10 Active Learning Techniques in Engineering
by Dr. Nesreen Alsbou
Transformative learning has the potential to transform the educational process by providing the educators with the tools to raise student’s interest in the material and make the teaching process more effective. A traditional class with homework, exams and an instructor spending all the lecture time lecturing and students taking notes and listening is difficult to be transformative. Active learning is the first step towards transformative learning where the students are actively engaged in the class room, they have more time to absorb the material and interact with the instructor and other students in the class. This creates an environment in the class room that help student to have better understanding and higher retention of the material. Active learning leads to higher performance in homework, exams, projects and research beyond the class room. It simply transforms students from being only passive receivers of information to being active.
There are different terms used when talking about active learning such as cooperative learning and collaborative learning. It is important to distinguish between these terms. When the students are working on solving a problem or doing a project in teams of three or more this is called “cooperative learning.” When the students are more involved in designing homework assignments and projects this is called “collaborative learning.”
Implementing active learning in a class room requires preparation and some changes to the lecture. The same lecture content is delivered to the students in a better way and the lecture time is used more effectively.
Implementing active learning in a class room requires preparation and some changes to the lecture. However, the lecture content is not changed or replaced with new material. The same lecture content is delivered to the students in a better way and the lecture time is used more effectively. The following are some of the techniques of active learning and cooperative learning I personally use in my engineering classes to enhance student’s understanding and retention of the material:
- One Minute Paper: Students are asked to write a one minute note (about the previous lecture, the homework or the material in general) to the instructor on a piece of paper. This provides a fast way for the teacher to have a quick feedback on students understanding of what was covered previously.
- Muddiest Point: When there is a long lecture with multiple topics covered, the students are given the chance to discuss the material covered in the lecture and list the most difficult parts of the lecture.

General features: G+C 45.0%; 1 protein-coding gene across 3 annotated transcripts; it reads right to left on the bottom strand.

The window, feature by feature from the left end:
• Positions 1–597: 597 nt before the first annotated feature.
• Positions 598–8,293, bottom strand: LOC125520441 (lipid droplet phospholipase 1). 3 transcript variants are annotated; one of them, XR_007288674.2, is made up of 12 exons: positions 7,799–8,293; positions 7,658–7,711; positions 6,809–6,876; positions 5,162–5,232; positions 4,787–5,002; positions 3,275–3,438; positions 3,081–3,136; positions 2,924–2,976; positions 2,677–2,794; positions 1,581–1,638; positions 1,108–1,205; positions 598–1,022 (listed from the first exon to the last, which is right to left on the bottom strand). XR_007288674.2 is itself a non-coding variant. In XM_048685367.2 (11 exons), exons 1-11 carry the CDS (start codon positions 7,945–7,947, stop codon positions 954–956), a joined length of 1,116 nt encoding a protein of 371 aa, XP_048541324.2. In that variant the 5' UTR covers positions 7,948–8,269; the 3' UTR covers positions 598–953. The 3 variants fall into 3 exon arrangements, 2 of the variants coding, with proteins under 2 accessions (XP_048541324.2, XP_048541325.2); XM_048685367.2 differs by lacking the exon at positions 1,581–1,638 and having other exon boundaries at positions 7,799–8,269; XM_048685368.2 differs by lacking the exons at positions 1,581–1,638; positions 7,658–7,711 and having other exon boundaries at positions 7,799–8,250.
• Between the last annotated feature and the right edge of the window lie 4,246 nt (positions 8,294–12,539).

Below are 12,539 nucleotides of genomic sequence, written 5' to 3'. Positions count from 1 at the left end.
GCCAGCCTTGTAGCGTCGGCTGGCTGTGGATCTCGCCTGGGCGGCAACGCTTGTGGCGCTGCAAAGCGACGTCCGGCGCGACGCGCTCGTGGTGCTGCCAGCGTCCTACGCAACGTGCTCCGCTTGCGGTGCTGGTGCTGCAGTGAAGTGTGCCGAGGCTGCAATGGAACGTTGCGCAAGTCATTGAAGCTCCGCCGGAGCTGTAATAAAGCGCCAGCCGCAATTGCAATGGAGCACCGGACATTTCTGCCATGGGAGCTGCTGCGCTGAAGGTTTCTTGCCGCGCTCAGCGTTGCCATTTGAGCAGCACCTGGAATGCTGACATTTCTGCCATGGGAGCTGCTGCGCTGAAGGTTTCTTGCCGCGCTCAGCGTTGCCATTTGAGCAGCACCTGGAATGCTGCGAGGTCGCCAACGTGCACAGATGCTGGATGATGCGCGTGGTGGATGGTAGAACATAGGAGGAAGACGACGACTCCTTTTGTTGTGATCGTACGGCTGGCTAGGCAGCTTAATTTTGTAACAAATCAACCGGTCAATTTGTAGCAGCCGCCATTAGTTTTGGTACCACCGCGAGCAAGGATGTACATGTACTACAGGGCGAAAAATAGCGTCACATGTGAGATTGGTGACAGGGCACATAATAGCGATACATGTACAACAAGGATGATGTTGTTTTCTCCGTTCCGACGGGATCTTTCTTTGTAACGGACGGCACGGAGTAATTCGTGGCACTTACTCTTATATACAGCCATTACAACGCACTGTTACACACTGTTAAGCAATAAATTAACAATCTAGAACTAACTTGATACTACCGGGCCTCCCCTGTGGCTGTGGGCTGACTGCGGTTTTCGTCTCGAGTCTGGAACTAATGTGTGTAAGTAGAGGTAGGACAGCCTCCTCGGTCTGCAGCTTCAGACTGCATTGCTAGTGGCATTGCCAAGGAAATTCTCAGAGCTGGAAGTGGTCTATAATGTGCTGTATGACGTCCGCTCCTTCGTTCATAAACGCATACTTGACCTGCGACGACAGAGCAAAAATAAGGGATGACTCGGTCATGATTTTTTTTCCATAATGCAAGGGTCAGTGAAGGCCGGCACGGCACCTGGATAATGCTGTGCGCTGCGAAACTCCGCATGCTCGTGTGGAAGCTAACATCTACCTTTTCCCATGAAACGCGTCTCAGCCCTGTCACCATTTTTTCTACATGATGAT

- Clarification Pause: During the lecture, the students are given the time to go over the material written on the board, think about it and ask if they have any questions. Then, the lecturer answers the different questions raised before resuming the next part of the lecture.
- Questions and answers: Usually during the lecture, questions are raised about the new material presented and questions are solved on the board. A sample of the questions asked include “Why do you think this topic is important?” or “what is the relation between what we were talking about and this technique?” or “which technique is best?”
- Critical Thinking, Group Discussion: Students are given a handout with multiple problems and they are asked to apply what they learned in the lecture to solve the problems in groups. They are asked to discuss it together and come up with a single solution that all members agree on.
- Critical Thinking, Think-pair-share: Students are asked to work individually on a problem for a short time; then students pair up to compare their answers. Then they have to explain their answer and share it with the rest of the class.
- Peer Teaching: If one member of the team solves the problem correctly, He will explain it to the rest of the group and discuss with them why his/her answer is correct and their answer is not. This allows the students to find out what went wrong and the mistake they made in solving the problem. This technique will help the student to avoid these mistakes when doing the homework or the exams.
- Cooperative Groups: During the lecture, the students are given handouts with multiple problems to work on them in groups of three or more. When working on class projects, the students are encouraged to form groups from at least two different majors. Group work encourages students to discuss what they learned, clarify any misunderstanding and apply what they learned to solve the problems as a group.
- Active Review Sessions: For each exam, students are given a practice test with a set of problems a week in advance. They are encouraged to work on the practice test individually first and then in groups to discuss the answers. During the review session, the students are asked questions about the problems in the practice test and they are given the choice to decide which problems they want the professor to concentrate on.
- Active presentations: Students are asked to do projects and then to submit reports and give presentations. Each member of the group is required to give part of the presentation and during the presentation, the students are given the chance to have an open discussion and answer questions about their projects.
There are many active learning techniques available, depending on the class you are teaching you can choose the techniques that best fit your subject material and lecturing style.
- Fink, D. (2003). Creating significant learning experiences: An integrated approach to designing college courses. San Francisco, CA: Jossey-Bass Publishers.
- FSU, (2011). Using active learning in the classroom. Retrieved from http://distance.fsu.edu/docs/instruction_at_fsu/Chptr8.pdf
- Meyers, C. and T. Jones. 1993. Promoting Active Learning: Strategies for the College Classroom.San Francisco, CA: Jossey-Bass Publishers.